Microsoft's Office 365 and Dynamics CRM Online have had their service restored following outages on Wednesday, August 17. For CRM Online, the issues reportedly included a performance slowdown to the point of being unusable. For Office 365, the status dashboard during the outage had indicated that "all users are unable to access their email, and administrators are unable to manage existing accounts or provision new accounts."
The Redmond, Washington-based software giant has said it will merge CRM Online with the Office 365 suite at some point, but currently they are run and delivered separately. Microsoft has told news media that the Office 365 issues were related to an unspecified "networking issue" which affects one of the company's North American data centers. During that outage, there were also reports of problems with the company's SkyDrive service.
Microsoft emailed a note Thursday to its Office 365 customers: "On August 17, customers served from one of our North American data centers lost access to email services included in the Office 365 suite," the note said.
"Preliminary investigation indicates that a networking interruption in one of our North America data centers" caused the Office 365 problem, the note continues. The outage occurred between 11:30 a.m. PDT and 2:40 p.m. PDT.
The note indicated that the cause was being investigated and the data center's networking facilities "have been remediated" to make sure an outage doesn't happen again, Microsoft said.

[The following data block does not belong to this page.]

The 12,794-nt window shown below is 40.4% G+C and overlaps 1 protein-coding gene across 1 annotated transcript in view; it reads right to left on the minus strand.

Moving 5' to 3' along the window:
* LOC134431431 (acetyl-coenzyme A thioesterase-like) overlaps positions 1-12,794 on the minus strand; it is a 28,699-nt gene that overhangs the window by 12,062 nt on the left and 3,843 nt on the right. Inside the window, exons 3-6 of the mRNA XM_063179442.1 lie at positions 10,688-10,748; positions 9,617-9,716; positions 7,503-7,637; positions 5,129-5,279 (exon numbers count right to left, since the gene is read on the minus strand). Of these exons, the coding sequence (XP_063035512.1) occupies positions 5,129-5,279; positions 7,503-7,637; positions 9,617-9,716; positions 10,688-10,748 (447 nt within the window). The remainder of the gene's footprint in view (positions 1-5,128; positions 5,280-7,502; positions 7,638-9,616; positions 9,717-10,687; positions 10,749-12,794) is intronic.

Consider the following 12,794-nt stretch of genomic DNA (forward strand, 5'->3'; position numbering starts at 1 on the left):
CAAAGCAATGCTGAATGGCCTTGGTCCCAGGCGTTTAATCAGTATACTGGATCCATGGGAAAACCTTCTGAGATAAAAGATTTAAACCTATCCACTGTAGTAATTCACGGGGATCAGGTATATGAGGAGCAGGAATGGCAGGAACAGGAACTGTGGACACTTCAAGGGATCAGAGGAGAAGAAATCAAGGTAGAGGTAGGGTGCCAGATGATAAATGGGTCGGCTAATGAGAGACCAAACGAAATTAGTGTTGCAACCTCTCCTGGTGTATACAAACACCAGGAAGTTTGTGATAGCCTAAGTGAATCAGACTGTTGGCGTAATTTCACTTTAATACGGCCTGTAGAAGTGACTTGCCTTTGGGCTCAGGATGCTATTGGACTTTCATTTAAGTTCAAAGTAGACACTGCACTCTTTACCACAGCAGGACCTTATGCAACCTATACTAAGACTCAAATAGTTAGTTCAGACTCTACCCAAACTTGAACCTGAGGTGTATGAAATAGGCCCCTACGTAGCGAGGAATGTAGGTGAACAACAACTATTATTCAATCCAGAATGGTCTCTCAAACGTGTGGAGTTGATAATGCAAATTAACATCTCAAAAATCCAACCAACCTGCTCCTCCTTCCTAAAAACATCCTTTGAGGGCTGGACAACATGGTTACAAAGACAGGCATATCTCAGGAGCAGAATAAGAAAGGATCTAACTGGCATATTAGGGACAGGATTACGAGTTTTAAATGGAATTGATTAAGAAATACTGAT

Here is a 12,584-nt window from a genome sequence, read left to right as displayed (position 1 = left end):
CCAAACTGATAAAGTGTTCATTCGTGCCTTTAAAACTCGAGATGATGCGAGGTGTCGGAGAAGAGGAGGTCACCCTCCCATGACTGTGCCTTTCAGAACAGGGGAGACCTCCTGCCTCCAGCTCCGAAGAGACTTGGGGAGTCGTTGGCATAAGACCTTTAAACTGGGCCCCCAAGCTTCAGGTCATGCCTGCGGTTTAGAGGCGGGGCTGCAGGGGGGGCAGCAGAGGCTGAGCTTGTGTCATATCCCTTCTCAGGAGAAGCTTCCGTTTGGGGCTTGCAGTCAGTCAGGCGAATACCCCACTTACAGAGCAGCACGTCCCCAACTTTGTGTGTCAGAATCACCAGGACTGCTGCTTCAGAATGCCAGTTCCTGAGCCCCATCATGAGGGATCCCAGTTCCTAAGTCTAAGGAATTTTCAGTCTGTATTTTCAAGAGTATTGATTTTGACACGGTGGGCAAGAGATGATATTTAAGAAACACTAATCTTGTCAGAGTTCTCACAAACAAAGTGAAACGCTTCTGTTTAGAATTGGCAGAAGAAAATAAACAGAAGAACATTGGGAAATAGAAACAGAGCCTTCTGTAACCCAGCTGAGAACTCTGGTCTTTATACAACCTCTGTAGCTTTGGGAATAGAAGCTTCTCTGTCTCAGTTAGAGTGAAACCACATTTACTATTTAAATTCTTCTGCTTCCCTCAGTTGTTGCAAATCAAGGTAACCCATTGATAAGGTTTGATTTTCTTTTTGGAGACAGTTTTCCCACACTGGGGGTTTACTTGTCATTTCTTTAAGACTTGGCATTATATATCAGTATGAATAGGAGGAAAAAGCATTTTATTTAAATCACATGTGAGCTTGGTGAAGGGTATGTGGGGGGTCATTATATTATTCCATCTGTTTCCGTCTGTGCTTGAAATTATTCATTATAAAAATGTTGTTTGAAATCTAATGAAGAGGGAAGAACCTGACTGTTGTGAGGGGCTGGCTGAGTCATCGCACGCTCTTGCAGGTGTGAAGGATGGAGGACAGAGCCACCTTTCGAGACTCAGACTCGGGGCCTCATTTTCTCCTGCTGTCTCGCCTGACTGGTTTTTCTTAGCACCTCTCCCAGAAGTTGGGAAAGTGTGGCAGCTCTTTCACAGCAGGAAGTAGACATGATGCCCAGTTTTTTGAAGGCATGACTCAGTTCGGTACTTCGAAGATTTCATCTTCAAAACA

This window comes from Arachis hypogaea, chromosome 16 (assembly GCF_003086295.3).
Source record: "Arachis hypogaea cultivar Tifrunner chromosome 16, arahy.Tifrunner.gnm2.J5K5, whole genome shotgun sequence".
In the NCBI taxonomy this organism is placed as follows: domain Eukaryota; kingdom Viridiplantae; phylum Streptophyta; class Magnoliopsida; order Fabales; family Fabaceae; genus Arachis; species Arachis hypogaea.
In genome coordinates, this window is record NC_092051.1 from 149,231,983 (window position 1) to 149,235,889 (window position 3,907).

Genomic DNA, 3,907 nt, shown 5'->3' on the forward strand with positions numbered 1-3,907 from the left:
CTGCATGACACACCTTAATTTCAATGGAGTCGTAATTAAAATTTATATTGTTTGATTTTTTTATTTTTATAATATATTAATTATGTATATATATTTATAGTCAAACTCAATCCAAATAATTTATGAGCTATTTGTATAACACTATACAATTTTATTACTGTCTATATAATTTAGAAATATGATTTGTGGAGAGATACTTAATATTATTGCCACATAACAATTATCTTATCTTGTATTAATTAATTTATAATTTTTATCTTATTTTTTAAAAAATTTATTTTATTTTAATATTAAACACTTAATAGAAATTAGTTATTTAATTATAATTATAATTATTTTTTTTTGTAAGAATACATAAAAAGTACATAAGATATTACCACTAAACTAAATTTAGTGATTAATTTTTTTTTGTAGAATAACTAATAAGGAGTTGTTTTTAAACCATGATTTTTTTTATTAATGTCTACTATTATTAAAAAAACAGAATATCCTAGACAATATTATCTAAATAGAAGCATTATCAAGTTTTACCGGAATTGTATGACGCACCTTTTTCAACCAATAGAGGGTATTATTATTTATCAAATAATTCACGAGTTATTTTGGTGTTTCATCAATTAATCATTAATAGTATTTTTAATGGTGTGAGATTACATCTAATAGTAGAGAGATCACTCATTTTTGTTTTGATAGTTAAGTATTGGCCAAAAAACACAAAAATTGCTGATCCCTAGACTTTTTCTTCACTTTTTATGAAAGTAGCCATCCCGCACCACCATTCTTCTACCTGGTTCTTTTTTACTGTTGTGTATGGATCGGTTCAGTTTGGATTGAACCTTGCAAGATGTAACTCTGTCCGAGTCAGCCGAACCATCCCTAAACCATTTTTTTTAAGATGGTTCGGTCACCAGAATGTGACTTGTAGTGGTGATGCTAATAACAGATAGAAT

Office 365 customers automatically will receive a credit equal to 25 percent of their monthly invoice, the company said.
The problems come at a particularly bad time for both Office 365 and CRM Online. Office 365 was launched officially only in June, and the company promoted the idea of IT departments moving from using Office locally to using it via Microsoft's cloud-based service. The company emphasized the reliability, availability and redundant backup systems in place.
Jacuzzi in the Server Room
As part of the marketing push, Microsoft CEO Steve Ballmer had related the story of a small-business owner who was considering putting a Jacuzzi in his server room, because of all the space left over from moving to a cloud-hosted Office suite.
In January, the company released Dynamics CRM Online, the cloud version of its 2011 product, at introductory pricing of $34 per user. That was less than half the price for comparable products from Salesforce.com and Oracle, which are the main competitors that Microsoft was taking on.
While cloud-based services are all the rage, they come with risks, as recent events have shown. Business services from Intuit and Amazon have gone down, and, on the consumer side, Sony's game and music services suffered an epic outage after hackers compromised users' personal data.
Laura DiDio, an analyst with Information Technology Intelligence Corp., said the Microsoft outages raised the kind of concerns that "people have about using hosted solutions for their businesses." In this case, she felt that Microsoft might not have shown the kind of "transparency" that customers might expect, such as updates on when services would be restored, what the issues were, and so on.
"Things like this will happen," she said, adding that the company has to keep customers informed in order to retain their confidence.